Neighborhood Newspapers Can Be a Good Project for Kids

A young reader shares her devotion to the process of writing, organizing, and distributing neighborhood newspapers.


| September/October 1981


Lots of children, it seems to me, are bored much of the time after school and on weekends. But I'm not, because I run a neighborhood newspaper ...and I think my "job" is fun and constructive. One of the things I enjoy most about the journalistic project is that I have total control over what kind of paper I put out. Editing it is like running my own business. Children usually don't have the opportunity to try out new ideas, but I can with my own newspaper.

The idea for starting my first paper (I've done two neighborhood newspapers) came to me from a book called Eddie's Big Deal, by Carolyn Haywood, which I read when I was six years old. I lived in a group of townhouses in Eugene, Oregon then, and started a paper called Hot News. I handprinted every copy of the first issue. After that, a neighbor let me use her "ditto" machine for free. The purple-print duplicator could copy only on one side of a sheet, so the Hot News was a one-page newspaper. It came out once a week.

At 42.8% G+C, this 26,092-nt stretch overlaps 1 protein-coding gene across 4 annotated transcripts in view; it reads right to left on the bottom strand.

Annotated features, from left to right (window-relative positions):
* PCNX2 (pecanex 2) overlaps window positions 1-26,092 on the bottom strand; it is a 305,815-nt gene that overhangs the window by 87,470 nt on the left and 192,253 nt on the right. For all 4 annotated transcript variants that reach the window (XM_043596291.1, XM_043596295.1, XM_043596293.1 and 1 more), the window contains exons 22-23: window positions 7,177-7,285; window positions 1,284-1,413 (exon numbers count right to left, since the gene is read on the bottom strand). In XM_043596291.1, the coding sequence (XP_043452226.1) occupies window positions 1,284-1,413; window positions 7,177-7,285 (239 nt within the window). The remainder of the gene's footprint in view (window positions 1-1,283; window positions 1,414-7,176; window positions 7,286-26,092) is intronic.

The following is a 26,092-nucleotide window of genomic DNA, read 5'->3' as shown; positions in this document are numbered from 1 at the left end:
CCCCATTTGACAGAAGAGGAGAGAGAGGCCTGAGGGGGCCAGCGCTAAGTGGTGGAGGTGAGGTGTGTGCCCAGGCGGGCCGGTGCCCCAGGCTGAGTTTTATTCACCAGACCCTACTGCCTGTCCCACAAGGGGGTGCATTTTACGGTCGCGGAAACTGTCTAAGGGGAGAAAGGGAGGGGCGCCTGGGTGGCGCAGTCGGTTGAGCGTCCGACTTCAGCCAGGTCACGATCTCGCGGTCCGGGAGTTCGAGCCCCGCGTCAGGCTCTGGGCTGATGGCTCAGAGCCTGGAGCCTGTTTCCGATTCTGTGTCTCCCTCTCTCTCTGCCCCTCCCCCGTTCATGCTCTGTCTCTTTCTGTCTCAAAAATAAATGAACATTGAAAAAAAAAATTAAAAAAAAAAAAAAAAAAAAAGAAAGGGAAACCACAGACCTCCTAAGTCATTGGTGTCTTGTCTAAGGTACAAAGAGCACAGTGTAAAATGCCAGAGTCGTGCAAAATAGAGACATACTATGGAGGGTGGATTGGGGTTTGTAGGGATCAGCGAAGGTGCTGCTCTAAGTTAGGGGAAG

Later our family moved to Arroyo Grande, California. There I started a journal called the Tierra Street Hot News, which I distributed to the 23 houses on Tierra Street. A teacher who lived next door to us ran the paper off on a ditto machine at his school, so my cost of publishing was only the price of the duplicating paper.

Next, I enlarged my newspaper to cover two streets, and started calling it the 2 Street Press. By that time, the county school office had agreed to do my printing, by photo offset, if I'd pay for the paper. I was then able to tape photographs and children's drawings on the pages. And, since that machine worked by a process called duplex, I could print the 2 Street Press on both sides of my sheets.

After six months, I expanded the newspaper again, in order to cover three more streets, and I changed its name to the 5 Street Recorder. I passed the paper out for free and used my allowance to pay for the expenses. (It cost $1.50 to print 135 copies of each issue.)

In October of 1980, I expanded once more. Today the paper covers ten streets, comes out twice a month, and is named the Pike Press.  





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